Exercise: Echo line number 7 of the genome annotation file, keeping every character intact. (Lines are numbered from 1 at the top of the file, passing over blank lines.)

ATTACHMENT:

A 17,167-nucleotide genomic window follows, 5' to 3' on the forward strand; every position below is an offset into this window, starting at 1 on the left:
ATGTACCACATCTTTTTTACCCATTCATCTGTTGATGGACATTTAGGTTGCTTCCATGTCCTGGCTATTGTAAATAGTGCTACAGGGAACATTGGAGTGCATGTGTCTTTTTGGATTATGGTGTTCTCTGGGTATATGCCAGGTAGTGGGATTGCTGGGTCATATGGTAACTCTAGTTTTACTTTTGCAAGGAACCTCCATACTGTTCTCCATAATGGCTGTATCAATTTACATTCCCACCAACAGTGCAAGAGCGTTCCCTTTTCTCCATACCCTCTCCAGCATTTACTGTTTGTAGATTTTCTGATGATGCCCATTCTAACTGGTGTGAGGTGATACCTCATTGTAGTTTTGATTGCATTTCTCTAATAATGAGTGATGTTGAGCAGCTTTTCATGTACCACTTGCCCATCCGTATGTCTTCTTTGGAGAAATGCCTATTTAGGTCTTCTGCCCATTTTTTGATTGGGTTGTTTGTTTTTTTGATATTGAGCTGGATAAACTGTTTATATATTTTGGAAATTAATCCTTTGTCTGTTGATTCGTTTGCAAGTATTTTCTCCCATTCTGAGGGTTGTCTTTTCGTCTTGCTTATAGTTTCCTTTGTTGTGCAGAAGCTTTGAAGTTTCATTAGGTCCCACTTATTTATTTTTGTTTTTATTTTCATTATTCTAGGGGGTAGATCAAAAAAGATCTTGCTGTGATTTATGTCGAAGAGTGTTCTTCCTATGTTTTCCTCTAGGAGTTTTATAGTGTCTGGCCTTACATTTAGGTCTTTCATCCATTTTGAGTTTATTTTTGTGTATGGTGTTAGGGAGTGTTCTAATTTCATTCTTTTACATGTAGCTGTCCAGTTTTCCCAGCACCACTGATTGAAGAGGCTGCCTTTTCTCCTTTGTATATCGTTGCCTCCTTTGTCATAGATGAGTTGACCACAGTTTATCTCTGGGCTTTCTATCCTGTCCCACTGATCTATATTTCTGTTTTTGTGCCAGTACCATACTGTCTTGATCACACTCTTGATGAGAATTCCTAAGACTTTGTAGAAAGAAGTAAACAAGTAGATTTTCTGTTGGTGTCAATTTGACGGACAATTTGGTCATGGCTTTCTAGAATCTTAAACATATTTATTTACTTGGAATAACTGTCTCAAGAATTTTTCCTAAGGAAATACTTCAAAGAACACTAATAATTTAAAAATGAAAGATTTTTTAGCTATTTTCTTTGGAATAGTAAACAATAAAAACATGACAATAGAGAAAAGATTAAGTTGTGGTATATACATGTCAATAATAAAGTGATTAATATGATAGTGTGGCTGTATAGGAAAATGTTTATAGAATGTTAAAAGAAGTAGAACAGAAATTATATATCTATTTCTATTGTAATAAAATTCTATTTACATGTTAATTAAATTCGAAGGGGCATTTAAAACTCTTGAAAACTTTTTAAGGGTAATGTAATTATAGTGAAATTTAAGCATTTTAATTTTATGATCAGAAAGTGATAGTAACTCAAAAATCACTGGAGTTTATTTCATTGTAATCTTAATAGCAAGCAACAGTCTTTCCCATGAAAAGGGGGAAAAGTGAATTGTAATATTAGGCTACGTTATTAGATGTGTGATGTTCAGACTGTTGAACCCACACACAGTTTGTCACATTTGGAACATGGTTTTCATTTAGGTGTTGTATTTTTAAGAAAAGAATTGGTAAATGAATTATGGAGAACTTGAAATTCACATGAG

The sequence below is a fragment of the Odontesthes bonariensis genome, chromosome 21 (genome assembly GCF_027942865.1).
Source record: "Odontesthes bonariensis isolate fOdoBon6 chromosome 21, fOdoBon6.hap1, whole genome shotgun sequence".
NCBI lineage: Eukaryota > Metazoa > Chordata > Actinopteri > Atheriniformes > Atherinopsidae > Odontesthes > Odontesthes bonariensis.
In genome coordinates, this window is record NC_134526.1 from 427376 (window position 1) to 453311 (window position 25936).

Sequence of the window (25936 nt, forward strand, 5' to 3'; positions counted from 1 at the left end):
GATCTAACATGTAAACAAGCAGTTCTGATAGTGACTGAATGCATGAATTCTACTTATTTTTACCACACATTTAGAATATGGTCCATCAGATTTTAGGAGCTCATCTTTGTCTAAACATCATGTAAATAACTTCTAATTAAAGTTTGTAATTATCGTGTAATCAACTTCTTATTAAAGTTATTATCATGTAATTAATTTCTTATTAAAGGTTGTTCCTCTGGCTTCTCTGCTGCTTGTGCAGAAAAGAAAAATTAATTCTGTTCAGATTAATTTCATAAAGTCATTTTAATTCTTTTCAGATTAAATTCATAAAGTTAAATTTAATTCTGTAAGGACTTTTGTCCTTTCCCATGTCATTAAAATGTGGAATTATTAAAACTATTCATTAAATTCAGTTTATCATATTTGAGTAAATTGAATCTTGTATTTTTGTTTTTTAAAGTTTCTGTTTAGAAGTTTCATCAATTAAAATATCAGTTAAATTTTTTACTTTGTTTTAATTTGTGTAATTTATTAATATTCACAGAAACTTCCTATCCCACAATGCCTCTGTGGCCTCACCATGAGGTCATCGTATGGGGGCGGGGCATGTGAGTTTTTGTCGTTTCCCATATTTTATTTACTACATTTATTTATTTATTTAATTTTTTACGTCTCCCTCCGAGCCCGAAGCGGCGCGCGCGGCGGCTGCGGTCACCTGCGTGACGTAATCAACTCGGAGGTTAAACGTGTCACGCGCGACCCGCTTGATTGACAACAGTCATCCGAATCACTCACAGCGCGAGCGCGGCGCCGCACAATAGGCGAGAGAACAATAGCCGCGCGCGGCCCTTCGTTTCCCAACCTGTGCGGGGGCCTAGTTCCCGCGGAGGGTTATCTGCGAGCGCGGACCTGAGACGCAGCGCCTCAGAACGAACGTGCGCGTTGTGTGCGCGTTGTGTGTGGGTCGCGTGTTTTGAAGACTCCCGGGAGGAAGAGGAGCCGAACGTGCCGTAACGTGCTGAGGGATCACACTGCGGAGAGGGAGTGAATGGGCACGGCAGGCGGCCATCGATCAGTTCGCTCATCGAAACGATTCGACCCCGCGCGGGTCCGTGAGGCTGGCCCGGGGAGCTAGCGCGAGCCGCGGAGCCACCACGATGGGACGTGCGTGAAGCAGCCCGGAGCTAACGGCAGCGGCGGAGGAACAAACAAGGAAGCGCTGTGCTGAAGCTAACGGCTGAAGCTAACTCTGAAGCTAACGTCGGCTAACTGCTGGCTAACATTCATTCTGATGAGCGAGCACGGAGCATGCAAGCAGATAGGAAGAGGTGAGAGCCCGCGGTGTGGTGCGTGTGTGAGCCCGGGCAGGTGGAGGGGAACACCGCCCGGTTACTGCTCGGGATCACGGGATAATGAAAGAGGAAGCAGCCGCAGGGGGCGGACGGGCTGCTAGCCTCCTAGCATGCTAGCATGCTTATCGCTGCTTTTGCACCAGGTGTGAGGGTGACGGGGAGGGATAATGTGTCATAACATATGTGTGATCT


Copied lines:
Sequence of the window (25936 nt, forward strand, 5' to 3'; positions counted from 1 at the left end):